The line using the DYMO typeface shown in the first unfolding (“There’s only one way and that’s running away and hanging out and setting yourself free”) does not appear in the film. It is, however, on page 127 of the May 1979 draft of the screenplay. The dialogue in the scene as shot is far better than what appears on the page, so it would appear that this was heavily rewritten and the poster designers were working from photos and an outdated screenplay. Although the soundtrack was locked (as is seen on the next unfold), no one had yet seen the movie, which was probably still being edited and re-edited. I don’t think any of the photos on this page appear anywhere else. I would love a full print of Nicky and Pammy in front of the adult book store.
The next unfolding reveals an ad for the soundtrack. The line here (“There’s nothing to do but play music and scream your lungs out”) is misquoted from the film, and oddly the screenplay has the line correctly. Either someone at Seiniger made an editorial decision, or the draft they were working from was an intermediate one in which Jacob Brackman had changed the line to this, and then changed it back before shooting. The photos again are immediately recognizable, but aren’t the shots from the film, and as of this writing I don’t think they appear anywhere else. The shot of Nicky and Pammy at the microphone is from before they blacked out the word “Rickenbacker” from the guitar’s headstock.
The image is split through the middle with a bit of the red poster showing through. Getting the poster’s edges to meet perfectly would have been extremely difficult, plus it was a good idea to make it obvious that there’s more unfolding to do. This is what really proved to me what this item was: I’d been looking at this for years without realizing that the top and bottom of the unfolded blue side were really the middle strip of a single image when it was folded this way. And a circular splatter of day-glo color, whose edges become musical notes… where have we seen something like that before? Oh yeah, here, where it’s a cloud of smoke. That’s another thing that makes me think that rejected poster is real: this design element that survives in a vastly improved form on the first official poster.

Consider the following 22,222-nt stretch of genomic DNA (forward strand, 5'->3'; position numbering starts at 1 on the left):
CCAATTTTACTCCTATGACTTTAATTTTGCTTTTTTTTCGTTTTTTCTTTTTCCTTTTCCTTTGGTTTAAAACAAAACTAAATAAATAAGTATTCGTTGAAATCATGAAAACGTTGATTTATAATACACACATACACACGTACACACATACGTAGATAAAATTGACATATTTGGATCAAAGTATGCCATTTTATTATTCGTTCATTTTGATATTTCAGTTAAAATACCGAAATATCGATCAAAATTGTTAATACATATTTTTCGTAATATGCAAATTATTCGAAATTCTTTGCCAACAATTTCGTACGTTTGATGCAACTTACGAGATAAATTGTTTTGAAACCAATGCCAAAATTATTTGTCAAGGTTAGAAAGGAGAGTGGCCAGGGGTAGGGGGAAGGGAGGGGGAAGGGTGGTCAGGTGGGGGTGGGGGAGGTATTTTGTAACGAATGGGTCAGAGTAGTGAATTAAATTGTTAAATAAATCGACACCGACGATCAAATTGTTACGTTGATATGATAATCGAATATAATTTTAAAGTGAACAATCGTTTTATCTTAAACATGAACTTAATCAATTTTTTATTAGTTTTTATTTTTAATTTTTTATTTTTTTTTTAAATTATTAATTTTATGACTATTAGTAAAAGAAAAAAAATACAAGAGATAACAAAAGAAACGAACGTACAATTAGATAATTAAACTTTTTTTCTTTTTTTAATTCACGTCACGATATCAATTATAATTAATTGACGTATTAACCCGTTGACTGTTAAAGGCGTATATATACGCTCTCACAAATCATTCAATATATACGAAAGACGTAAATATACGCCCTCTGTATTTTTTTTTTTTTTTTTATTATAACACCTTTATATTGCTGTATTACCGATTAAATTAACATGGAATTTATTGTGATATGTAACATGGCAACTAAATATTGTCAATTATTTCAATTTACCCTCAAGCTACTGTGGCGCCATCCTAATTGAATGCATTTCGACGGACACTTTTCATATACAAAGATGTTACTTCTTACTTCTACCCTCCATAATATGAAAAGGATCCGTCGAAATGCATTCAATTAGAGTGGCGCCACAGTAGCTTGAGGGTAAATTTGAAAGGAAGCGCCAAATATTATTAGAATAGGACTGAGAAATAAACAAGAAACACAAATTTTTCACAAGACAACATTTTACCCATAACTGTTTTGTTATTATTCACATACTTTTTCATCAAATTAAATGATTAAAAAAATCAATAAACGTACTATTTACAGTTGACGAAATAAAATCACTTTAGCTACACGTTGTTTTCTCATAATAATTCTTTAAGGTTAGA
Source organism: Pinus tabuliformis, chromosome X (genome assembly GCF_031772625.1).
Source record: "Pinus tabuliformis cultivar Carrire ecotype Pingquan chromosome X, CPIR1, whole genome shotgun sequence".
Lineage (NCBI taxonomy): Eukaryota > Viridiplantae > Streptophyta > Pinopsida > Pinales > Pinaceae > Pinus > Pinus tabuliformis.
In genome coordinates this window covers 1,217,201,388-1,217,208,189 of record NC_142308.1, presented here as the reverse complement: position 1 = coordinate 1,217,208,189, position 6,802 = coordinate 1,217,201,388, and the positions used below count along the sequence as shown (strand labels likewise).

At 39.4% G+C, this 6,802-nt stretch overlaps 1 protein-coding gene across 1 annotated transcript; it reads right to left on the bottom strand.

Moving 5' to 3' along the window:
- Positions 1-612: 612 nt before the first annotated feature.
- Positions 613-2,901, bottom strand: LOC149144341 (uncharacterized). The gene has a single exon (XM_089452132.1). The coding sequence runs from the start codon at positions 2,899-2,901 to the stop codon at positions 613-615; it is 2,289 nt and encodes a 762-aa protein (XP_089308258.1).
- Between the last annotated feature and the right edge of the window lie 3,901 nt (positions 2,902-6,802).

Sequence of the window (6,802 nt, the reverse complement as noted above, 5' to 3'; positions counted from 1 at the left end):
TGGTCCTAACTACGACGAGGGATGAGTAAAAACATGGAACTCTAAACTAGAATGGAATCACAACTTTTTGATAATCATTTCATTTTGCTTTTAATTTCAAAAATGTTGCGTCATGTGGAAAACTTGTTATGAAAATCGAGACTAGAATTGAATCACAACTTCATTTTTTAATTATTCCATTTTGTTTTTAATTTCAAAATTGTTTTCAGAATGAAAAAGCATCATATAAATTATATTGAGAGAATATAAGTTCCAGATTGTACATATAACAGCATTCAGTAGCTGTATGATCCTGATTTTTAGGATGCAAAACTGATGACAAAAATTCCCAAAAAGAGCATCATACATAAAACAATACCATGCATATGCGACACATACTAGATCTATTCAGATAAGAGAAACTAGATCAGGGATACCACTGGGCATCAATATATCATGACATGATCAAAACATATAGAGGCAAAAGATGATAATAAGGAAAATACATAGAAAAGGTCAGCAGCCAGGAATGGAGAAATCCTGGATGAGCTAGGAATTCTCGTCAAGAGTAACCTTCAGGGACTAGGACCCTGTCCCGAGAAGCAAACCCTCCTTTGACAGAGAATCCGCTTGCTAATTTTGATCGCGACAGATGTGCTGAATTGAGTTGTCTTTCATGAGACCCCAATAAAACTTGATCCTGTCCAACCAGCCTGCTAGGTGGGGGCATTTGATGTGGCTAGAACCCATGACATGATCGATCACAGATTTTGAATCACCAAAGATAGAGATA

Coming up next: the full poster side.
[“Times Square” double-sided promotional poster, outside]
color, 39 in (H) x 25.75 in (W) (work);
715 px (W) x 1080 px (H), 518 kb (image)
THERE’S NOTHING TO DO BUT PLAY MUSIC AND SCREAM YOUR LUNGS OUT.
ROBERT STIGWOOD PRESENTS
STARRING TIM CURRY
TRINI ALVARADO ROBIN JOHNSON PETER COFFIELD HERBERT BERGHOF
SCREENPLAY BY JACOB BRACKMAN STORY BY ALAN MOYLE AND LEANNE UNGER
DIRECTED BY ALAN MOYLE PRODUCED BY ROBERT STIGWOOD
AND JACOB BRACKMAN
EXECUTIVE PRODUCERS KEVIN McCORMICK AND JOHN NICOLELLA
ASSOCIATE PRODUCER BILL OAKES
UNDER 17 REQUIRES ACCOMPANYING PARENT OR ADULT GUARDIAN
SOUNDTRACK AVAILABLE ON RSO RECORDS AND TAPES
AN EMI RELEASE DISTRIBUTED BY AFD
EMI RSO® Records Inc. AFD ©1980 Associated Film Distribution
DESIGN: SEINIGER & ASSOCIATES
PRINTED IN U.S.A.
THERE’S ONLY ONE WAY AND THAT’S RUNNING AWAY AND HANGING OUT AND SETTING YOURSELF FREE.
THE ORIGINAL SOUNDTRACK FROM THE MOTION PICTURE
2 RECORD SET
FEATURING MUSIC BY
“ROCK HARD” – SUZI QUATRO
“TALK OF THE TOWN” – THE PRETENDERS
“SAME OLD SCENE” – ROXY MUSIC
“DOWN IN THE PARK” – GARY NUMAN
“HELP ME!” – MARCY LEVY & ROBIN GIBB
“LIFE DURING WARTIME” – TALKING HEADS
“PRETTY BOYS” – JOE JACKSON
“TAKE THIS TOWN” – XTC
“I WANNA BE SEDATED” – THE RAMONES
“DAMN DOG” – ROBIN JOHNSON
“YOUR DAUGHTER IS ONE” – ROBIN JOHNSON & TRINI ALVARADO
“BABYLON’S BURNING” – THE RUTS
“YOU CAN’T HURRY LOVE” – D.L. BYRON
“WALK ON THE WILD SIDE” – LOU REED
“THE NIGHT WAS NOT” – DESMOND CHILD & ROUGE
“INNOCENT, NOT GUILTY” – GARLAND JEFFREYS
“GRINDING HALT” – THE CURE
“PISSING IN THE RIVER” – PATTI SMITH GROUP
“FLOWERS IN THE CITY” – DAVID JOHANSEN & ROBIN JOHNSON
Details from [“Times Square” double-sided promotional poster, outside]:
TIMES SQUARE double-sided promotional poster package, folded front
800 px (W) x 609 px (H), 96dpi, 220kb (image)
TIMES SQUARE double-sided promotional poster package, folded back
800 px (W) x 611 px (H), 96dpi, 278kb (image)
TIMES SQUARE double-sided promotional poster package, unfolded once
1080 px (W) x 408 px (H), 96dpi, 236kb (image)
TIMES SQUARE double-sided promotional poster package, unfolded twice
1080 px (H) x 1426 px (W), 96dpi, 733kb (image)
TIMES SQUARE, p. 127
Screenplay by Jacob Brackman
Times Square ©1980 StudioCanal/Canal+